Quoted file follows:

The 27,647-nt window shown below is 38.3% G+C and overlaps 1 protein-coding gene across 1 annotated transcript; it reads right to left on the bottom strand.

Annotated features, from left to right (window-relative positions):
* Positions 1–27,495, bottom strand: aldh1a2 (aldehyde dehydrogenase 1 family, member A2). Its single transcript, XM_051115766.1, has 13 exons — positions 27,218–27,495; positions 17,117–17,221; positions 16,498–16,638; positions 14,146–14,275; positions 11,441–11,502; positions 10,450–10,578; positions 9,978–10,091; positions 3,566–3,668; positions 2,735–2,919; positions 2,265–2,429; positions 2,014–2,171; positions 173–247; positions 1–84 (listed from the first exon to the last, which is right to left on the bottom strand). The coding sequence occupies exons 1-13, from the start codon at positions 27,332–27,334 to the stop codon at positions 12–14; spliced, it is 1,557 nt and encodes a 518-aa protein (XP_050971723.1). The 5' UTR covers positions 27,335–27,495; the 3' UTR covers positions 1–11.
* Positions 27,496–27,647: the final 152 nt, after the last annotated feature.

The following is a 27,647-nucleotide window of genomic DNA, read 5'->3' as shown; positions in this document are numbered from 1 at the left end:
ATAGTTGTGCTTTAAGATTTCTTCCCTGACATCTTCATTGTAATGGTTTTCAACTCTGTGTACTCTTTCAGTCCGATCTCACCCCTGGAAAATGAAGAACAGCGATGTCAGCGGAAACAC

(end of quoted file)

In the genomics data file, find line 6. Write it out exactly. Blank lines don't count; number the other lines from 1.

ATAGTTGTGCTTTAAGATTTCTTCCCTGACATCTTCATTGTAATGGTTTTCAACTCTGTGTACTCTTTCAGTCCGATCTCACCCCTGGAAAATGAAGAACAGCGATGTCAGCGGAAACAC